Center vs Offset Pivot Hinge

Hi everyone,
I'm new to the group and an aspiring hobbyist cabinet maker.
I'll be building an installed bookcase wall in July with one segment being a hidden door to the garage. I'll be using a pivot hinge for this design and want to make sure I'm not missing something simple regarding my choice of hinge.
I'm looking at center and offset pivots capable of holding 1000lbs+ (they won't need to hold more than a ~300lbs but I prefer to err towards overkill on the hardware). The offset pivot is $150 less than the center pivot and I can install either one easily. Rough dimensions of the bookcase door are 36 x 11 x ~90. The pivot point of the hinge will sit roughly 5" from the front and 5" from the side. Is there any reason to use a center pivot hinge rather than an offset pivot?
Thanks, -Ben
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Ben wrote:

You know, of course, that the torque on that bookcase/door is going to be MASSIVE, don't you? The the hinge should be attached to a steel I-beam, anchored in the concrete and braced on its upper dimension in the extreme. The physics can be overcome somewhat by rollers or wheels at the bottom.That means the door should swing outward from the room into the garage to avoid marring the library's floor.
Of course if a car is snuggled up to the door, then you can't get it open.
When you're up to your ass in alligators, it's hard to remember you were only trying to drain the swamp.
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I appreciate the advice to be prudent with this type of project. It would be very easy to build a bidden doorway that doesn't last, fails or worse. Fortunately I'm fairly prudent and am more likely to build something that lasts a lifetime... rather than the alternative.
There are a *lot* of good designs out there for hidden bookcase doors. I think I've only seen one design that calls for a caster--and that was from a first time builder of these things that didn't appear to be looking at what others had already done. There also a lot of interesting hardware options (from steel frames to these Reversica Hyde systems that look really neat-- http://www.reversica.com/products.html ).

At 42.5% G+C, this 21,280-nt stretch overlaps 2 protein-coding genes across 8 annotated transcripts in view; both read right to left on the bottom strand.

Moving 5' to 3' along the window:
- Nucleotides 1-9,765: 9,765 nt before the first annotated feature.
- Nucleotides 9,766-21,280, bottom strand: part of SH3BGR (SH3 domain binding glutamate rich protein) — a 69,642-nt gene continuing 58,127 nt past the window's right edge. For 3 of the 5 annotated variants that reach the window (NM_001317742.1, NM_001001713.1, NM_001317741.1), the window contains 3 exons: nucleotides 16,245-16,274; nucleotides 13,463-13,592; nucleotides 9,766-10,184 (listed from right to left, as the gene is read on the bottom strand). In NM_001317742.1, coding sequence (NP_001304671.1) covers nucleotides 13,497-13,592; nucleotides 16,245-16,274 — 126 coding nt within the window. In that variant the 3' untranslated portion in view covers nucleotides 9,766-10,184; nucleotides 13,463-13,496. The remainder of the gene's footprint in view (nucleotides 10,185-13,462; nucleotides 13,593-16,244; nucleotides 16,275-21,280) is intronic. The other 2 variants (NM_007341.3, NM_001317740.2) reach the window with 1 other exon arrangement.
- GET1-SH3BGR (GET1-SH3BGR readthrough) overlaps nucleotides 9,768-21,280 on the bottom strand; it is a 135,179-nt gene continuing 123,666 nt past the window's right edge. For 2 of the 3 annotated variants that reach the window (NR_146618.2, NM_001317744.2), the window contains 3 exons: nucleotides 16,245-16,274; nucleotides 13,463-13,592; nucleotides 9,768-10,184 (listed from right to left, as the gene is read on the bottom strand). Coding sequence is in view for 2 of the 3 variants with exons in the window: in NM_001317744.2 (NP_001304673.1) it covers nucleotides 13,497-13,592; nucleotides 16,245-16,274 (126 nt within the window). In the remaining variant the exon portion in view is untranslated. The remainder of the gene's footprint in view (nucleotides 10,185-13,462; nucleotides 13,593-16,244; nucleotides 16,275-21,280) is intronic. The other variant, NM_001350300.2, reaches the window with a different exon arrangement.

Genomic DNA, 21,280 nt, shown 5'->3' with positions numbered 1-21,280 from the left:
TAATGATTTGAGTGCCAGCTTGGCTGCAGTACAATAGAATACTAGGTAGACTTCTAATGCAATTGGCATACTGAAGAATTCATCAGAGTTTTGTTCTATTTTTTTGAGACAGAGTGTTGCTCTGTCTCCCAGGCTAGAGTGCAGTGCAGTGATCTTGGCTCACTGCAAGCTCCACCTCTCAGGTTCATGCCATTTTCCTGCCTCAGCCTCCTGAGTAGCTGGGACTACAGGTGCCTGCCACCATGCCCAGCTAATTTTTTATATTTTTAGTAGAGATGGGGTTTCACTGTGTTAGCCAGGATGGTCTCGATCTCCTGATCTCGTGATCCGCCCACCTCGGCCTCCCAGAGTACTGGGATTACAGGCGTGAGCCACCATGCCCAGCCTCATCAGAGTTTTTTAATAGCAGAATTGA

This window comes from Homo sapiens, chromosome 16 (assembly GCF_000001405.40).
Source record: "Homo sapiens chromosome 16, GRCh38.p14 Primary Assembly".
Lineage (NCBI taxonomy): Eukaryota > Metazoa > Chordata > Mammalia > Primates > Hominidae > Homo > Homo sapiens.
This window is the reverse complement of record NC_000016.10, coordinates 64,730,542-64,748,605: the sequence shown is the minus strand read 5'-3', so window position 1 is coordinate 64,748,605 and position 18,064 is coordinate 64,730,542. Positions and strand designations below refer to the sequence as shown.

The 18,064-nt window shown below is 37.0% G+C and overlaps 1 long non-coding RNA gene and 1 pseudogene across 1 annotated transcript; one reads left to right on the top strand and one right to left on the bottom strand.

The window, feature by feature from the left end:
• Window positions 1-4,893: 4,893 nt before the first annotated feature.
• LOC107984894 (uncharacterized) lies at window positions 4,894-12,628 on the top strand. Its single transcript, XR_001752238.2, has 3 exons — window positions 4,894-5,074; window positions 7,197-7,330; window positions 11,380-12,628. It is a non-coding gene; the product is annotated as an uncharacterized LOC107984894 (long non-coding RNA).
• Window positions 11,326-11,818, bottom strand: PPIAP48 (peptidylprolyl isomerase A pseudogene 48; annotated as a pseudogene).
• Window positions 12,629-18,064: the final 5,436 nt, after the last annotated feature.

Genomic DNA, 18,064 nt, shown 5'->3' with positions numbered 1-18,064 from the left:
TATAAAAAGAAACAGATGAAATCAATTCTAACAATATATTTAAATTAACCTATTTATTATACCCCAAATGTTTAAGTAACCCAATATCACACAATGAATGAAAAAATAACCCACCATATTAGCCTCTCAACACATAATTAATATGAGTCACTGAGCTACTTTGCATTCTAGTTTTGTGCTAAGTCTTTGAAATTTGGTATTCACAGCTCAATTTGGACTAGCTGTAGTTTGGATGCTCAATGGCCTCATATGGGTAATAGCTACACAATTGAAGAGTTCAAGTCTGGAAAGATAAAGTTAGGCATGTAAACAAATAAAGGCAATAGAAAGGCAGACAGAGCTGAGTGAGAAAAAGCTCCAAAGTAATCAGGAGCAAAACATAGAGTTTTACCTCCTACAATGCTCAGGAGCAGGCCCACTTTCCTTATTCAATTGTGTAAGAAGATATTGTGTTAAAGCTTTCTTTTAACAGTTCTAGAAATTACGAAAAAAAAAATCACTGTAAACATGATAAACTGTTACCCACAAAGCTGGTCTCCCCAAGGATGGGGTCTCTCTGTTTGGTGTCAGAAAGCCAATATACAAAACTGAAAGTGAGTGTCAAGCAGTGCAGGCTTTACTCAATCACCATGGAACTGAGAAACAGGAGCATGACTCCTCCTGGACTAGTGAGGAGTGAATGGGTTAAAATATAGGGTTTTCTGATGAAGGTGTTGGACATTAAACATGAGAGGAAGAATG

At any rate, I've not seen anyone discussing the pro's and con's of different pivot hinges. I'm only interested in knowing if there is any functional different (other than the obvious) between center and offset pivot hinges.
Thanks!
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There are a *lot* of good designs out there for hidden bookcase doors. I think I've only seen one design that calls for a caster--and that was from a first time builder of these things that didn't appear to be looking at what others had already done. There also a lot of interesting hardware options (from steel frames to these Reversica Hyde systems that look really neat-- http://www.reversica.com/products.html ).
Can't offer you any advice on a suitable pivot hinge, but a discussion here a while ago was about using a sliding door and skateboard castors as the vehicle to move it. I'd hazard a guess that you'd get much more life out of something like that than a pivot hinge of some type holding a massive amount of weight.
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I've actually got something similar in my house. About a 6 foot high bookcase in a built in wall that swings out revealing another door behind it (goes into our cedar closet and upstairs mechanical room). Uses a continuous length of piano hinge. It's actually fairly well hidden even with the piano hinge and you wouldn't notice it unless looking for it. Also uses a roller on the extreme edge of the door bottom to eliminate (or minimize) the torque on the door hinge. Think that's really the key - you have to either build the heck out of your pivot hinges and anchoring points or just eliminate the torque on the door with rollers underneath it.
Gary in KC

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On Mon, 8 Jun 2009 08:01:04 -0500, "Gary A in KC"

...I tore out and rebuilt a 1920's Murphy bed awhile back and was amazed at the simplicity, *and* complexity in design, of the hardware. It was really in great shape and worked well after 8 decades; we took it apart and had it powder-coated and no parts needed replacemet. Key to the design was balance, it all pivoted on a center point, springs and gravity doing the remainder of the work. It makes sense for the *weight* part of the equation to equalize in some way...
cg
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